The Winds of Cyberwar

Credit: National Archives

This week many important American things were shut down by major technology issues, from United Airlines to the New York Stock Exchange, which isn’t without a Hollywood precedent.

When considering how this week hackers allegedly affiliated with the Chinese government stole the Social Security numbers of some 20 million Americans, we can’t help but wonder: Is this what cyberwar with China feels like? With that calming thought, here are some background pieces you may want to read. Maybe even print out. Just in case.

“Intelligence Gap: How a Chinese National Gained Access to Arizona’s Terror Center” (ProPublia/Center for Investigative Reporting)

How the Phoenix intelligence center found itself vulnerable to a serious security breach, however, was neither much of a technological feat nor, it seems, the result of masterful espionage. Indeed, an investigation by The Center for Investigative Reporting and ProPublica—built on more than 50 interviews and the examination of thousands of pages of federal investigative reports, criminal and civil court filings, internal correspondence and immigration records—shows the episode at the intelligence center came off rather easily.

“Chinese Army Unit Is Seen as Tied to Hacking Against U.S.”
(New York Times)

Unit 61398 — formally, the 2nd Bureau of the People’s Liberation Army’s General Staff Department’s 3rd Department — exists almost nowhere in official Chinese military descriptions. Yet intelligence analysts who have studied the group say it is the central element of Chinese computer espionage. The unit was described in 2011 as the “premier entity targeting the United States and Canada, most likely focusing on political, economic, and military-related intelligence” by the Project 2049 Institute, a nongovernmental organization in Virginia that studies security and policy issues in Asia.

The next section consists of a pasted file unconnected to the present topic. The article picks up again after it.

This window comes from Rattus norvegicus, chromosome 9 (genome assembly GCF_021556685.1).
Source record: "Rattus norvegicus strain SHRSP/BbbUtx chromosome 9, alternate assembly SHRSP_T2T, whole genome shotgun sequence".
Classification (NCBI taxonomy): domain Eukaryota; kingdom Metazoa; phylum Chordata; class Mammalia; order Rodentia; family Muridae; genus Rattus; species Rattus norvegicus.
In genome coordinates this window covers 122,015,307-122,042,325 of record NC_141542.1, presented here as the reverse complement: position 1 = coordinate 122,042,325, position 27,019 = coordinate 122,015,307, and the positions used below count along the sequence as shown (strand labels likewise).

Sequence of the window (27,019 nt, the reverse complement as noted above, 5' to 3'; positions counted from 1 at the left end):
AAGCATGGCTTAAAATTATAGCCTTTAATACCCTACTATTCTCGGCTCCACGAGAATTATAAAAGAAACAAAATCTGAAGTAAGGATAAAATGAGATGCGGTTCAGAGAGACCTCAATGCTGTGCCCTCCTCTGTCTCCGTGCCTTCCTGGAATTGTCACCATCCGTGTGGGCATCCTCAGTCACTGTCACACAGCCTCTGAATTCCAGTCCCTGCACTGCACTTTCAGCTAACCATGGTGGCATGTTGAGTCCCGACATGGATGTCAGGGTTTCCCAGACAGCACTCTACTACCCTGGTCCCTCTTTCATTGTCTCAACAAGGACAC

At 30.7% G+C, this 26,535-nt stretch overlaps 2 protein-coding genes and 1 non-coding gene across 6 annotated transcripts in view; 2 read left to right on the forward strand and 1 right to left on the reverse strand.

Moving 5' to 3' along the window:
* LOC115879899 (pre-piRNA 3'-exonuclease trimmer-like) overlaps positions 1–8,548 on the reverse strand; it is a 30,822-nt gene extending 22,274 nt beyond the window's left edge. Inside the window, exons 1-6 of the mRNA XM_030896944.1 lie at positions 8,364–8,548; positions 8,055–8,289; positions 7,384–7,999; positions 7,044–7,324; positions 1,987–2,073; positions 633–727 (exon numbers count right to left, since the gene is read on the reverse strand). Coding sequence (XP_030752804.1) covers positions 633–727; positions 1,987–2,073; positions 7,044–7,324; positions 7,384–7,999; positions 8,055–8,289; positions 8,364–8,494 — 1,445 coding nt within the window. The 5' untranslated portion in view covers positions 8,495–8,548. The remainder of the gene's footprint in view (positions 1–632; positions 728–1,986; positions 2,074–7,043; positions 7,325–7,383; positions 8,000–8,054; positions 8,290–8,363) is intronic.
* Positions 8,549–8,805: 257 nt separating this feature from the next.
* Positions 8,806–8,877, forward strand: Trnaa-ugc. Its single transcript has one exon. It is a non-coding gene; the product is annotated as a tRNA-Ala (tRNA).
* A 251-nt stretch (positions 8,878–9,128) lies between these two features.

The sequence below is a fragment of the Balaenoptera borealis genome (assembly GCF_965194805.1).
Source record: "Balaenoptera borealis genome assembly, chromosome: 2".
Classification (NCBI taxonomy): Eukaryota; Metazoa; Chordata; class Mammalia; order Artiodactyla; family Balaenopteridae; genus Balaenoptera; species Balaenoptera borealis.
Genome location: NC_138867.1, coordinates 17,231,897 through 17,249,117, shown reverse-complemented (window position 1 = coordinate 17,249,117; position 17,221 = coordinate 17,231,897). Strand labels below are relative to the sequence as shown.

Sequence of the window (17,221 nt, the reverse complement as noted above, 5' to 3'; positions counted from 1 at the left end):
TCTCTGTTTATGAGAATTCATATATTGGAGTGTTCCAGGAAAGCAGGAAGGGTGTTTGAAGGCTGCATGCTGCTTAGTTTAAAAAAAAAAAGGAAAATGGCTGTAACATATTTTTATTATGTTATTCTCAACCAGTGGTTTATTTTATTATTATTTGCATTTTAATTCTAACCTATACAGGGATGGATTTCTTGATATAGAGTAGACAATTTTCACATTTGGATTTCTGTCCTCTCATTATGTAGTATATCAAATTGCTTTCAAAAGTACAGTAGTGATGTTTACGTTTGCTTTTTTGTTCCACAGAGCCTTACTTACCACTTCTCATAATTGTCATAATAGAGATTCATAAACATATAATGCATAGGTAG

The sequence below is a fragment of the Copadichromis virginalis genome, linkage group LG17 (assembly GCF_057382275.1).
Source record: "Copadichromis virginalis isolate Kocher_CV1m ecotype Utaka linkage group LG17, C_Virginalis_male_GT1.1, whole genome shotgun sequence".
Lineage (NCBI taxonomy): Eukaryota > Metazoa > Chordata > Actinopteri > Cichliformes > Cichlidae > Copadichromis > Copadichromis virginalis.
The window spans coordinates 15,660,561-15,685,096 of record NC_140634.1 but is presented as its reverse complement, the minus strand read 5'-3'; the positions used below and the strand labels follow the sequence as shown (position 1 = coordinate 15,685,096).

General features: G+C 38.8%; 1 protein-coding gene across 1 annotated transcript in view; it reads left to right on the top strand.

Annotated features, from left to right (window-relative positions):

“Ex-NSA Director: China Has Hacked ‘Every Major Corporation’ in U.S.”

The U.S. government has said it has caught Chinese spies stealing blueprints and business plans. Last year, federal prosecutors took the unprecedented step of filing formal criminal charges against five Chinese government spies for breaking into Alcoa, U.S. Steel Corp., Westinghouse and others.

But McConnell’s assertion is different. It would mean that no large company can escape the massive theft of American entrepreneurial ideas.

In his speech, McConnell also said that during the final years of the Bush administration, the Chinese government employed a jaw-dropping 100,000 hackers dedicated solely to breaking into computers. By comparison, he said the United States had that many spies—total.

“Enter the Cyber-Dragon”
(Vanity Fair)

Because the People’s Republic of China is such a massive entity, it is impossible to know how much Chinese hacking is done on explicit orders from the government. In some cases, the evidence suggests that government and military groups are executing the attacks themselves. In others, Chinese authorities are merely turning a blind eye to illegal activities that are good for China’s economy and bad for America’s. Last year Google became the first major company to blow the whistle on Chinese hacking when it admitted to a penetration known as Operation Aurora, which also hit Intel, Morgan Stanley, and several dozen other corporations. (The attack was given that name because the word “aurora” appears in the malware that victims downloaded.) Earlier this year, details concerning the most sweeping intrusion since Operation Aurora were discovered by the cyber-security firm McAfee. Dubbed “Operation Shady rat,” the attacks (of which more later) are being reported here for the first time. Most companies have preferred not to talk about or even acknowledge violations of their computer systems, for fear of panicking shareholders and exposing themselves to lawsuits—or for fear of offending the Chinese and jeopardizing their share of that country’s exploding markets. The U.S. government, for its part, has been fecklessly circumspect in calling out the Chinese.